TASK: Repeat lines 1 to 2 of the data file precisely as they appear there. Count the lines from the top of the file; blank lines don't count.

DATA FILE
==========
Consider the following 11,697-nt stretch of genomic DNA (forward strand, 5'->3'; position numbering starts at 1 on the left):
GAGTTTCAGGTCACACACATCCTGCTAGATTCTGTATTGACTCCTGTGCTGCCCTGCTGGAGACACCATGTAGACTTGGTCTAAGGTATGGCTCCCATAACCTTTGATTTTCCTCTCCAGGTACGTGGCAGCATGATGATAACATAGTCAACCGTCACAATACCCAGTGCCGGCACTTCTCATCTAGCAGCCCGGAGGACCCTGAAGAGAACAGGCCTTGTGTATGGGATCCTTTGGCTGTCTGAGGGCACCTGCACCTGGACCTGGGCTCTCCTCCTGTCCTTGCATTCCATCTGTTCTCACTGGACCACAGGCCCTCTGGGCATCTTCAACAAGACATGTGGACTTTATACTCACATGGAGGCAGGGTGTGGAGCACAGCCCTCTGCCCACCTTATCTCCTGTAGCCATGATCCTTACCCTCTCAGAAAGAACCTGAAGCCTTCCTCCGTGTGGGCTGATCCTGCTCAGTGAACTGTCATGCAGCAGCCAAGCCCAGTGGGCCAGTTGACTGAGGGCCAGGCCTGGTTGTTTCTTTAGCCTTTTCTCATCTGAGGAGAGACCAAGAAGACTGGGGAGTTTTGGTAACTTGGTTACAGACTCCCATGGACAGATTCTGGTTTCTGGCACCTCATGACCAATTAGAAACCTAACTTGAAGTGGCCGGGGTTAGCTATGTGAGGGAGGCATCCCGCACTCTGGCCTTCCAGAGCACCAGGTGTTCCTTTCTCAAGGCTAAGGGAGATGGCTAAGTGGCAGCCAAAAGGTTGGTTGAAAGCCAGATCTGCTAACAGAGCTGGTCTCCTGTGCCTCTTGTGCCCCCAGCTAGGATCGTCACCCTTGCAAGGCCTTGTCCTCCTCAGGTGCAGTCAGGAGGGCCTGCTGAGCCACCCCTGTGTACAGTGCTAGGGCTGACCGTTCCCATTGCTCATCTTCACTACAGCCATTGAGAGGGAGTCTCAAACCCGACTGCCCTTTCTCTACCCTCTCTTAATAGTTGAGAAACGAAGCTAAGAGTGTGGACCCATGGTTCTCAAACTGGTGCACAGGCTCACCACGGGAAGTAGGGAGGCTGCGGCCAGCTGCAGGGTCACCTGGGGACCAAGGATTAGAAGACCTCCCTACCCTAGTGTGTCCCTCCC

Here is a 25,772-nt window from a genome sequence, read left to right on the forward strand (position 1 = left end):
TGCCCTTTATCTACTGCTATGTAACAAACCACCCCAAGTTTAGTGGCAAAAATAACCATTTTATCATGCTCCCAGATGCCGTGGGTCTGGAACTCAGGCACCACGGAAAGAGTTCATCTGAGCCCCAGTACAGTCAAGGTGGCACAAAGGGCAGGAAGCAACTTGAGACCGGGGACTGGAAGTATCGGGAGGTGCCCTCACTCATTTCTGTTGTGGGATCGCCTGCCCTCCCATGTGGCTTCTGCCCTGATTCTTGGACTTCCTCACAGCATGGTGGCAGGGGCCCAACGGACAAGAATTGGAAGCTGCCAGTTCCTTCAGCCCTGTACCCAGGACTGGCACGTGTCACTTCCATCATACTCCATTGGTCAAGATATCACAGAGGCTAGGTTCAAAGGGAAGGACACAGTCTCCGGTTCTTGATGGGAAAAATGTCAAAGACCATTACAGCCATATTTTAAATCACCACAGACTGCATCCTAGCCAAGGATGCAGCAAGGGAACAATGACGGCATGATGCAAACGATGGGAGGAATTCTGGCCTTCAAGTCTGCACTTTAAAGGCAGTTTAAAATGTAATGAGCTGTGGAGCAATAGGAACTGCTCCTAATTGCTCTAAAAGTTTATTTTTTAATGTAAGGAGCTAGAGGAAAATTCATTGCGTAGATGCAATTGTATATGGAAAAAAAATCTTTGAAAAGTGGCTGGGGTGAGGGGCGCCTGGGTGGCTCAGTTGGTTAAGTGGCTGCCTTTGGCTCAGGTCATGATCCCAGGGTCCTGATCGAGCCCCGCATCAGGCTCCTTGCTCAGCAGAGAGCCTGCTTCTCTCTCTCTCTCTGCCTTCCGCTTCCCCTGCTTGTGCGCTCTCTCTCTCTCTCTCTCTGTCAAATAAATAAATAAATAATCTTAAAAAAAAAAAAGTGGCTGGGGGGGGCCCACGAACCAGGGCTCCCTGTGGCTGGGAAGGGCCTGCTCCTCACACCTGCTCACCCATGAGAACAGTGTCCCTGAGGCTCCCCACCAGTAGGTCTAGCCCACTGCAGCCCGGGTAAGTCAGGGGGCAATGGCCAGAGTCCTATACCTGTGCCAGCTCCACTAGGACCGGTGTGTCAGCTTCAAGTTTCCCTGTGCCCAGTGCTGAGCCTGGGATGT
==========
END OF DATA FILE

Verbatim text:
Consider the following 11,697-nt stretch of genomic DNA (forward strand, 5'->3'; position numbering starts at 1 on the left):
GAGTTTCAGGTCACACACATCCTGCTAGATTCTGTATTGACTCCTGTGCTGCCCTGCTGGAGACACCATGTAGACTTGGTCTAAGGTATGGCTCCCATAACCTTTGATTTTCCTCTCCAGGTACGTGGCAGCATGATGATAACATAGTCAACCGTCACAATACCCAGTGCCGGCACTTCTCATCTAGCAGCCCGGAGGACCCTGAAGAGAACAGGCCTTGTGTATGGGATCCTTTGGCTGTCTGAGGGCACCTGCACCTGGACCTGGGCTCTCCTCCTGTCCTTGCATTCCATCTGTTCTCACTGGACCACAGGCCCTCTGGGCATCTTCAACAAGACATGTGGACTTTATACTCACATGGAGGCAGGGTGTGGAGCACAGCCCTCTGCCCACCTTATCTCCTGTAGCCATGATCCTTACCCTCTCAGAAAGAACCTGAAGCCTTCCTCCGTGTGGGCTGATCCTGCTCAGTGAACTGTCATGCAGCAGCCAAGCCCAGTGGGCCAGTTGACTGAGGGCCAGGCCTGGTTGTTTCTTTAGCCTTTTCTCATCTGAGGAGAGACCAAGAAGACTGGGGAGTTTTGGTAACTTGGTTACAGACTCCCATGGACAGATTCTGGTTTCTGGCACCTCATGACCAATTAGAAACCTAACTTGAAGTGGCCGGGGTTAGCTATGTGAGGGAGGCATCCCGCACTCTGGCCTTCCAGAGCACCAGGTGTTCCTTTCTCAAGGCTAAGGGAGATGGCTAAGTGGCAGCCAAAAGGTTGGTTGAAAGCCAGATCTGCTAACAGAGCTGGTCTCCTGTGCCTCTTGTGCCCCCAGCTAGGATCGTCACCCTTGCAAGGCCTTGTCCTCCTCAGGTGCAGTCAGGAGGGCCTGCTGAGCCACCCCTGTGTACAGTGCTAGGGCTGACCGTTCCCATTGCTCATCTTCACTACAGCCATTGAGAGGGAGTCTCAAACCCGACTGCCCTTTCTCTACCCTCTCTTAATAGTTGAGAAACGAAGCTAAGAGTGTGGACCCATGGTTCTCAAACTGGTGCACAGGCTCACCACGGGAAGTAGGGAGGCTGCGGCCAGCTGCAGGGTCACCTGGGGACCAAGGATTAGAAGACCTCCCTACCCTAGTGTGTCCCTCCC